Organic material required to support life found on an asteroid's surface

Researchers have been scouring the universe or signs of organic material that might support life on other planets and objects. New research from Royal Holloway University of London has been published that found water and organic matter on the surface of an asteroid sample returned from the inner solar system. The discovery marks the first time organic materials have been found on an asteroid.

This type of organic material could have been the chemical precursors for the origins of life on Earth. The single grain sample was brought back to Earth from an asteroid known as Itokawa by the first JAXA Hayabusa mission in 2010. Scientists discovered the sample showed water and organic matter that originate from the asteroid itself and have chemically evolved over time.

The research suggests the asteroid has been continually evolving for billions of years, incorporating water and organic material from extra-terrestrial material just as the Earth did. Research shows that the asteroid has gone through extreme heating, dehydration, and shattering due to a catastrophic impact. However, despite the impact, the asteroid came back together from shattered fragments and rehydrated itself with water delivered via the in fall of dust or carbon-rich meteorites.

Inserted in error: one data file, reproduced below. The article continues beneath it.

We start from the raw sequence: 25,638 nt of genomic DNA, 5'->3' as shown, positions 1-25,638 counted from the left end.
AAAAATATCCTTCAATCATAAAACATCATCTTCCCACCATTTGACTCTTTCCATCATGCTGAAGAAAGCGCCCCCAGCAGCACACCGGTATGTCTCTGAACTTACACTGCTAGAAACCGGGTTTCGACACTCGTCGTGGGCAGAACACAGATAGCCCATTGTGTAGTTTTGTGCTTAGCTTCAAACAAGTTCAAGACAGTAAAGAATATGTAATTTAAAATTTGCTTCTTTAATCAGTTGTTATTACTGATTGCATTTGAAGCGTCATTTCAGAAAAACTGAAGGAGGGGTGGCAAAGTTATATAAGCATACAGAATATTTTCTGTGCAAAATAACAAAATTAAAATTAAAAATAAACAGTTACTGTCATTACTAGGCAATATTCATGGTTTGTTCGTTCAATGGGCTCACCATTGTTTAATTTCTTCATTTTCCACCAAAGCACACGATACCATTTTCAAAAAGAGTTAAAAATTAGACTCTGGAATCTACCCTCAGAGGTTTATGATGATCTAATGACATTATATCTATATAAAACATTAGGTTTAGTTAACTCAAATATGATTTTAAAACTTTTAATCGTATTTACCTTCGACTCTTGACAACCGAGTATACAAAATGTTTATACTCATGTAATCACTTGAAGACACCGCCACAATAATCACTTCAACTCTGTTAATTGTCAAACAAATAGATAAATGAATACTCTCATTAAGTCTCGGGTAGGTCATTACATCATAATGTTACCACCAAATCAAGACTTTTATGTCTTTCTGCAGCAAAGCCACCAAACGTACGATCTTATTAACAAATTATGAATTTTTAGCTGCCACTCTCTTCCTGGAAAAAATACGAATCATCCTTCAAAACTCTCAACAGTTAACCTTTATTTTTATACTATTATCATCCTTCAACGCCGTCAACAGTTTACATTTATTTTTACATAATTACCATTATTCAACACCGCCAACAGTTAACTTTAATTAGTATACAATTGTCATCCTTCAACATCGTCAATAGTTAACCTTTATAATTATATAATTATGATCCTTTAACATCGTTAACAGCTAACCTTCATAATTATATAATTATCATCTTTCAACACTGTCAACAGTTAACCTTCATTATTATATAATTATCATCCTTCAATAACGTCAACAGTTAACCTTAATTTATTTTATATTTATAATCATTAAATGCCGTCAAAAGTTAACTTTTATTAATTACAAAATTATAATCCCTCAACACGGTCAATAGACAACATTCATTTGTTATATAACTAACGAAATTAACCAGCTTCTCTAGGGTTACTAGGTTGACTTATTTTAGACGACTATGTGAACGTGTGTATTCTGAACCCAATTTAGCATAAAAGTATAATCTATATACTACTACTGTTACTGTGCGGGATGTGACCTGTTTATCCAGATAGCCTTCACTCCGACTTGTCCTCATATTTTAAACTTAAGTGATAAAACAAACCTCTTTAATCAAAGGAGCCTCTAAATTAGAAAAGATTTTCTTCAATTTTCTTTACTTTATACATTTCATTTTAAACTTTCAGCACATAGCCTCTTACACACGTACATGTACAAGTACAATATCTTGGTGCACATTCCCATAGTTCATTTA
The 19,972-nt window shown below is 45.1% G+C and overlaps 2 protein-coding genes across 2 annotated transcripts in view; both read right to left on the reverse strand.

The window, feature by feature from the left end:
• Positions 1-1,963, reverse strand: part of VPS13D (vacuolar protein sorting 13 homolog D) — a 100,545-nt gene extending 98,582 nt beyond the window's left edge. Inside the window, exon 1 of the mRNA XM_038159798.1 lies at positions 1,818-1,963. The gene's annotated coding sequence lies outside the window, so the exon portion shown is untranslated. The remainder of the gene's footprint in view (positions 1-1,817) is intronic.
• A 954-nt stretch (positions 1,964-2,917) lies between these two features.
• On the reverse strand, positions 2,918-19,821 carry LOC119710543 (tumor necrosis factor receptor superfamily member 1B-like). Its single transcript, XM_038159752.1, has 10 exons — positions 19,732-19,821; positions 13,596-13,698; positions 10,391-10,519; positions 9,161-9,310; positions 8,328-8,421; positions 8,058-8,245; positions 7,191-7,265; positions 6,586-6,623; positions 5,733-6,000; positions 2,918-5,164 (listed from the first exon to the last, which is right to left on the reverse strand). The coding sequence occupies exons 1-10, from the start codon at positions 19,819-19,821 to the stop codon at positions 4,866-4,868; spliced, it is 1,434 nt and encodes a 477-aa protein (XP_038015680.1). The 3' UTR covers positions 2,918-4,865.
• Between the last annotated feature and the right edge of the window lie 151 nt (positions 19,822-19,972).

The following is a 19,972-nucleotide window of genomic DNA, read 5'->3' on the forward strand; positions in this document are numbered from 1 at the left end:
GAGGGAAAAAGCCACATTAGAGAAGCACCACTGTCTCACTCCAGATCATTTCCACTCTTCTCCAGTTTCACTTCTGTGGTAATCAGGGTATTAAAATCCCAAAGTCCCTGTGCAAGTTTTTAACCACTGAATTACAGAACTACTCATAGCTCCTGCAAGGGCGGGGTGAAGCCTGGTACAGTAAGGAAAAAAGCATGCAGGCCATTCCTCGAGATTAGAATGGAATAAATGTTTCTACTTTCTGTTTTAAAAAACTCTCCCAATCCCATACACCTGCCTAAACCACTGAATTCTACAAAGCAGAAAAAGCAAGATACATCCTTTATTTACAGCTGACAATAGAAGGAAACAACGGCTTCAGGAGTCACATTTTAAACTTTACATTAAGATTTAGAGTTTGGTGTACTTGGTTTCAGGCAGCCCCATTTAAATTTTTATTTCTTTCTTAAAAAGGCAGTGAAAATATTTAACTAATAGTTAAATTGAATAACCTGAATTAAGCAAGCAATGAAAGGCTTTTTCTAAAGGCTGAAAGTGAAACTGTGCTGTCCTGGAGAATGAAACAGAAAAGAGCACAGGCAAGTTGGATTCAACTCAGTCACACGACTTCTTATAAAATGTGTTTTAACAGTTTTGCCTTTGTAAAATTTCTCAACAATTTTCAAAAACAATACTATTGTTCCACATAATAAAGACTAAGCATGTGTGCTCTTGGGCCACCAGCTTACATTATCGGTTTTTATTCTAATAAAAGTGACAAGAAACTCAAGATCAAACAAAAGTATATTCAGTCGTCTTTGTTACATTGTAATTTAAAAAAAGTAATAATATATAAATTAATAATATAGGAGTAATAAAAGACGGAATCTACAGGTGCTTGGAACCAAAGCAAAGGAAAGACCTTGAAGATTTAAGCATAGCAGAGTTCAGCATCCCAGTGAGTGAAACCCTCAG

The study found S-type asteroids, the most common of Earth's meteorites, contain the raw ingredients required for life. Scientists say the analysis of the asteroid sample changes traditional views on the origin of life on Earth that previously focused on C-type carbon-rich asteroids. The single grain used in the study was nicknamed Amazon and contained preserved primitive (unheated) and processed (heated) organic matter within 10 microns of distance.

Researchers say heated organic matter indicates the asteroid had been heated to over 600 degrees Celsius in the past. The presence of unheated organic matter so close means an in fall of primitive organics hit the asteroid's surface after it had cooled down.